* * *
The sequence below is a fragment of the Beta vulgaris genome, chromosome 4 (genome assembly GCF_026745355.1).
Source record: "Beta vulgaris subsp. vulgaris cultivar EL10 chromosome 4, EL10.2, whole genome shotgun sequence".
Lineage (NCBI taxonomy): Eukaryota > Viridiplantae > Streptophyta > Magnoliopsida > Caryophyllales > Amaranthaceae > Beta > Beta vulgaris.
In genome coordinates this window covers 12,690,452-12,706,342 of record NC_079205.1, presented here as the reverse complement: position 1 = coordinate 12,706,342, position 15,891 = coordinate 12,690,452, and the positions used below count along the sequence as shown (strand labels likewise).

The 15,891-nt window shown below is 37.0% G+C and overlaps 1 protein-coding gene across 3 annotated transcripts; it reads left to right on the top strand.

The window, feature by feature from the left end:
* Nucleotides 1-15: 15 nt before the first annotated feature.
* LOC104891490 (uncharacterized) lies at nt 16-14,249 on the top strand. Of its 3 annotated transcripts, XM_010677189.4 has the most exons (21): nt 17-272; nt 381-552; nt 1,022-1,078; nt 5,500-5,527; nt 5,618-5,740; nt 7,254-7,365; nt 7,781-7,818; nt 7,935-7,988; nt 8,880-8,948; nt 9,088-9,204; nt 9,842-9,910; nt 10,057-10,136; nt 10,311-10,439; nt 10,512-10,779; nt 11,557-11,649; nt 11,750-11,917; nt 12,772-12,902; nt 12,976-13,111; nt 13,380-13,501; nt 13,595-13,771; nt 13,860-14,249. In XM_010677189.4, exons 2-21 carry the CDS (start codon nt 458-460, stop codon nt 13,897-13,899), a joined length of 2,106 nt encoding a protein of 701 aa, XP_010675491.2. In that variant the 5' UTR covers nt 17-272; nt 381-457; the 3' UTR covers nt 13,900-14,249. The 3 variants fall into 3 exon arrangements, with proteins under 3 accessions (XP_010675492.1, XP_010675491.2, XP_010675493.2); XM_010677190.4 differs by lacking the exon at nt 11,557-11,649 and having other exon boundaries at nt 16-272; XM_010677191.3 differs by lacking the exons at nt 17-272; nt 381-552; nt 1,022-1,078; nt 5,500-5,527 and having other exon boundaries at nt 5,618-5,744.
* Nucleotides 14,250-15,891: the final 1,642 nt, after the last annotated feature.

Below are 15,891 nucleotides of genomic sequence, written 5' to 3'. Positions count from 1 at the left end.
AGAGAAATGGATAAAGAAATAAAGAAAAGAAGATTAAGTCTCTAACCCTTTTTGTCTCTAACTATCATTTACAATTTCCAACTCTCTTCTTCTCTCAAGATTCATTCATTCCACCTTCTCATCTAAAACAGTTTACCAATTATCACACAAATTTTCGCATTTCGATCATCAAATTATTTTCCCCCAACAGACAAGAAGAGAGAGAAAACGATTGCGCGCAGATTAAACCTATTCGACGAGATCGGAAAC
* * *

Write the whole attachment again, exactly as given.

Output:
The sequence below is a fragment of the Beta vulgaris genome, chromosome 4 (genome assembly GCF_026745355.1).
Source record: "Beta vulgaris subsp. vulgaris cultivar EL10 chromosome 4, EL10.2, whole genome shotgun sequence".
Lineage (NCBI taxonomy): Eukaryota > Viridiplantae > Streptophyta > Magnoliopsida > Caryophyllales > Amaranthaceae > Beta > Beta vulgaris.
In genome coordinates this window covers 12,690,452-12,706,342 of record NC_079205.1, presented here as the reverse complement: position 1 = coordinate 12,706,342, position 15,891 = coordinate 12,690,452, and the positions used below count along the sequence as shown (strand labels likewise).

The 15,891-nt window shown below is 37.0% G+C and overlaps 1 protein-coding gene across 3 annotated transcripts; it reads left to right on the top strand.

The window, feature by feature from the left end:
* Nucleotides 1-15: 15 nt before the first annotated feature.
* LOC104891490 (uncharacterized) lies at nt 16-14,249 on the top strand. Of its 3 annotated transcripts, XM_010677189.4 has the most exons (21): nt 17-272; nt 381-552; nt 1,022-1,078; nt 5,500-5,527; nt 5,618-5,740; nt 7,254-7,365; nt 7,781-7,818; nt 7,935-7,988; nt 8,880-8,948; nt 9,088-9,204; nt 9,842-9,910; nt 10,057-10,136; nt 10,311-10,439; nt 10,512-10,779; nt 11,557-11,649; nt 11,750-11,917; nt 12,772-12,902; nt 12,976-13,111; nt 13,380-13,501; nt 13,595-13,771; nt 13,860-14,249. In XM_010677189.4, exons 2-21 carry the CDS (start codon nt 458-460, stop codon nt 13,897-13,899), a joined length of 2,106 nt encoding a protein of 701 aa, XP_010675491.2. In that variant the 5' UTR covers nt 17-272; nt 381-457; the 3' UTR covers nt 13,900-14,249. The 3 variants fall into 3 exon arrangements, with proteins under 3 accessions (XP_010675492.1, XP_010675491.2, XP_010675493.2); XM_010677190.4 differs by lacking the exon at nt 11,557-11,649 and having other exon boundaries at nt 16-272; XM_010677191.3 differs by lacking the exons at nt 17-272; nt 381-552; nt 1,022-1,078; nt 5,500-5,527 and having other exon boundaries at nt 5,618-5,744.
* Nucleotides 14,250-15,891: the final 1,642 nt, after the last annotated feature.

Below are 15,891 nucleotides of genomic sequence, written 5' to 3'. Positions count from 1 at the left end.
AGAGAAATGGATAAAGAAATAAAGAAAAGAAGATTAAGTCTCTAACCCTTTTTGTCTCTAACTATCATTTACAATTTCCAACTCTCTTCTTCTCTCAAGATTCATTCATTCCACCTTCTCATCTAAAACAGTTTACCAATTATCACACAAATTTTCGCATTTCGATCATCAAATTATTTTCCCCCAACAGACAAGAAGAGAGAGAAAACGATTGCGCGCAGATTAAACCTATTCGACGAGATCGGAAAC